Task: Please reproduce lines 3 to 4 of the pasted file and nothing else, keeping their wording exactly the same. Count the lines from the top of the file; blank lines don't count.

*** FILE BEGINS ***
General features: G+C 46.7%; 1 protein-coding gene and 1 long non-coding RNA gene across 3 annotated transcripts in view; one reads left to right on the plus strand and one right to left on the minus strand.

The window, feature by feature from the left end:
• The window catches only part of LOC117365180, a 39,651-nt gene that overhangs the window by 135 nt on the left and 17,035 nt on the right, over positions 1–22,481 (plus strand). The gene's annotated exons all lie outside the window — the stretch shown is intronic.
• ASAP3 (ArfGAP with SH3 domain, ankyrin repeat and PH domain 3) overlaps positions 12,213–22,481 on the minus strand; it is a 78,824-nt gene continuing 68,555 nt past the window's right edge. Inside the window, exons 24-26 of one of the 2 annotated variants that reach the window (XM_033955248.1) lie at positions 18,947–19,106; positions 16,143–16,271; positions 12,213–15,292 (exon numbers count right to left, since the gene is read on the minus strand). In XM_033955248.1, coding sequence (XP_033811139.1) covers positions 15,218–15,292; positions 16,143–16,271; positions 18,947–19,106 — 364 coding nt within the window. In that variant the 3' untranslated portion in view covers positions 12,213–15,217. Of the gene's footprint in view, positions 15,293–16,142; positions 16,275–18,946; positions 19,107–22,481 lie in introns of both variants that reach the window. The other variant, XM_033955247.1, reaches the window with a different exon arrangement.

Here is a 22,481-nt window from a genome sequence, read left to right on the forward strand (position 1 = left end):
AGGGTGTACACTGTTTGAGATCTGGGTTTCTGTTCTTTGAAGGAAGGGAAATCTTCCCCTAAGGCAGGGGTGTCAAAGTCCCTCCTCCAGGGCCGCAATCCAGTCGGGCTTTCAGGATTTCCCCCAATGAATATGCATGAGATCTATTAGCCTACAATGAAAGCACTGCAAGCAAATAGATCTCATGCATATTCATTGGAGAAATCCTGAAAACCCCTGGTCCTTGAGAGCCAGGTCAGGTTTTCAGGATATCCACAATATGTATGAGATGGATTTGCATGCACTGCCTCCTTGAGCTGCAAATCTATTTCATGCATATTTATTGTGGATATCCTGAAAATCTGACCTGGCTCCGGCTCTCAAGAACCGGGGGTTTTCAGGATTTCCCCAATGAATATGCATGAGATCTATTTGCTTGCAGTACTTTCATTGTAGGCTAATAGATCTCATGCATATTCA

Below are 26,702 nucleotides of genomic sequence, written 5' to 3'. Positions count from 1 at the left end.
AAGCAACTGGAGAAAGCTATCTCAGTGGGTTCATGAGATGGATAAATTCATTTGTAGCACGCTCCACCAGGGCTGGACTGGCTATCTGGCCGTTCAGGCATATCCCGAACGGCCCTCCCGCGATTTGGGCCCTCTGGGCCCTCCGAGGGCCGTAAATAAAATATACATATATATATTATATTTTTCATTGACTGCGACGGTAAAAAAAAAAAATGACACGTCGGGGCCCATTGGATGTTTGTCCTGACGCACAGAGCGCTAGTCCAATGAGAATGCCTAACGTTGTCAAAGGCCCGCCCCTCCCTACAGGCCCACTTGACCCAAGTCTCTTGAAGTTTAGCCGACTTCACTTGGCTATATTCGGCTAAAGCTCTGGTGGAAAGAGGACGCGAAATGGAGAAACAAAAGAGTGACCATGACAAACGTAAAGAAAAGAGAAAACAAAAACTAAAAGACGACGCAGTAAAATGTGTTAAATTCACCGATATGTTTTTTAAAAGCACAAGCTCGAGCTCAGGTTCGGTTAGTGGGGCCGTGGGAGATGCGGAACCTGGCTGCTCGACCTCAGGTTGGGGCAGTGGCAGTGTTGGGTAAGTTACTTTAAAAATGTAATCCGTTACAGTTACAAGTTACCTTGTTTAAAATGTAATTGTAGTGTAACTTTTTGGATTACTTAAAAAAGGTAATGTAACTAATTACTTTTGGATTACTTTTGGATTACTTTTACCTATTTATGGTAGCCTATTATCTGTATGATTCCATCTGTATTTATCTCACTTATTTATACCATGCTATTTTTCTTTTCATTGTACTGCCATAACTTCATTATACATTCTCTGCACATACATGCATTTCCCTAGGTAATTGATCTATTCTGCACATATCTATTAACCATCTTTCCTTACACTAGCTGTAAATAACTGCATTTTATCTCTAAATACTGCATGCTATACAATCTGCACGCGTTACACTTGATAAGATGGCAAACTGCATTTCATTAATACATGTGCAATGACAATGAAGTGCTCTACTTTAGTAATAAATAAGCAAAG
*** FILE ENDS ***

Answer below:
• The window catches only part of LOC117365180, a 39,651-nt gene that overhangs the window by 135 nt on the left and 17,035 nt on the right, over positions 1–22,481 (plus strand). The gene's annotated exons all lie outside the window — the stretch shown is intronic.
• ASAP3 (ArfGAP with SH3 domain, ankyrin repeat and PH domain 3) overlaps positions 12,213–22,481 on the minus strand; it is a 78,824-nt gene continuing 68,555 nt past the window's right edge. Inside the window, exons 24-26 of one of the 2 annotated variants that reach the window (XM_033955248.1) lie at positions 18,947–19,106; positions 16,143–16,271; positions 12,213–15,292 (exon numbers count right to left, since the gene is read on the minus strand). In XM_033955248.1, coding sequence (XP_033811139.1) covers positions 15,218–15,292; positions 16,143–16,271; positions 18,947–19,106 — 364 coding nt within the window. In that variant the 3' untranslated portion in view covers positions 12,213–15,217. Of the gene's footprint in view, positions 15,293–16,142; positions 16,275–18,946; positions 19,107–22,481 lie in introns of both variants that reach the window. The other variant, XM_033955247.1, reaches the window with a different exon arrangement.